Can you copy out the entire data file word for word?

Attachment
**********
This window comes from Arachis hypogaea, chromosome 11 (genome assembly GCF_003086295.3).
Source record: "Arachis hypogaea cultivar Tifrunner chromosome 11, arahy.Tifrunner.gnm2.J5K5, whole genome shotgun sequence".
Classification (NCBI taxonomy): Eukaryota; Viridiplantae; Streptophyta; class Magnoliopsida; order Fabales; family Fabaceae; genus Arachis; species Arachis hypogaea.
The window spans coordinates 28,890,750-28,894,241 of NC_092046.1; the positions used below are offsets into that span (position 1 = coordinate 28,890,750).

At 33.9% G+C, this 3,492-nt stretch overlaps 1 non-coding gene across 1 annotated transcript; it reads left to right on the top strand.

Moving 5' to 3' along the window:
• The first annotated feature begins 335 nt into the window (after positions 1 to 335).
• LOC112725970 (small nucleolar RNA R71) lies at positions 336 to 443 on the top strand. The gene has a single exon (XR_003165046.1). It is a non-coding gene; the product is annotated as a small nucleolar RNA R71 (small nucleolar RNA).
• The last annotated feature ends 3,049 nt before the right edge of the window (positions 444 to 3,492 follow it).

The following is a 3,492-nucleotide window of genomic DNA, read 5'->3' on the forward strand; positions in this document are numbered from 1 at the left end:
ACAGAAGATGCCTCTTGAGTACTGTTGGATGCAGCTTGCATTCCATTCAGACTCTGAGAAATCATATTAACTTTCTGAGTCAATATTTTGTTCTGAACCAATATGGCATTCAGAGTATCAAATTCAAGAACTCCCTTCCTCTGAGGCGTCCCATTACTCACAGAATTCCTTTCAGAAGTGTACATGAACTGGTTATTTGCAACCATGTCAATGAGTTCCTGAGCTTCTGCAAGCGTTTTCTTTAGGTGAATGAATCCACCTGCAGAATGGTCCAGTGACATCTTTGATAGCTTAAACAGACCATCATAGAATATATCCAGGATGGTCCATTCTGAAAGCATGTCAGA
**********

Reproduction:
This window comes from Arachis hypogaea, chromosome 11 (genome assembly GCF_003086295.3).
Source record: "Arachis hypogaea cultivar Tifrunner chromosome 11, arahy.Tifrunner.gnm2.J5K5, whole genome shotgun sequence".
Classification (NCBI taxonomy): Eukaryota; Viridiplantae; Streptophyta; class Magnoliopsida; order Fabales; family Fabaceae; genus Arachis; species Arachis hypogaea.
The window spans coordinates 28,890,750-28,894,241 of NC_092046.1; the positions used below are offsets into that span (position 1 = coordinate 28,890,750).

At 33.9% G+C, this 3,492-nt stretch overlaps 1 non-coding gene across 1 annotated transcript; it reads left to right on the top strand.

Moving 5' to 3' along the window:
• The first annotated feature begins 335 nt into the window (after positions 1 to 335).
• LOC112725970 (small nucleolar RNA R71) lies at positions 336 to 443 on the top strand. The gene has a single exon (XR_003165046.1). It is a non-coding gene; the product is annotated as a small nucleolar RNA R71 (small nucleolar RNA).
• The last annotated feature ends 3,049 nt before the right edge of the window (positions 444 to 3,492 follow it).

The following is a 3,492-nucleotide window of genomic DNA, read 5'->3' on the forward strand; positions in this document are numbered from 1 at the left end:
ACAGAAGATGCCTCTTGAGTACTGTTGGATGCAGCTTGCATTCCATTCAGACTCTGAGAAATCATATTAACTTTCTGAGTCAATATTTTGTTCTGAACCAATATGGCATTCAGAGTATCAAATTCAAGAACTCCCTTCCTCTGAGGCGTCCCATTACTCACAGAATTCCTTTCAGAAGTGTACATGAACTGGTTATTTGCAACCATGTCAATGAGTTCCTGAGCTTCTGCAAGCGTTTTCTTTAGGTGAATGAATCCACCTGCAGAATGGTCCAGTGACATCTTTGATAGCTTAAACAGACCATCATAGAATATATCCAGGATGGTCCATTCTGAAAGCATGTCAGA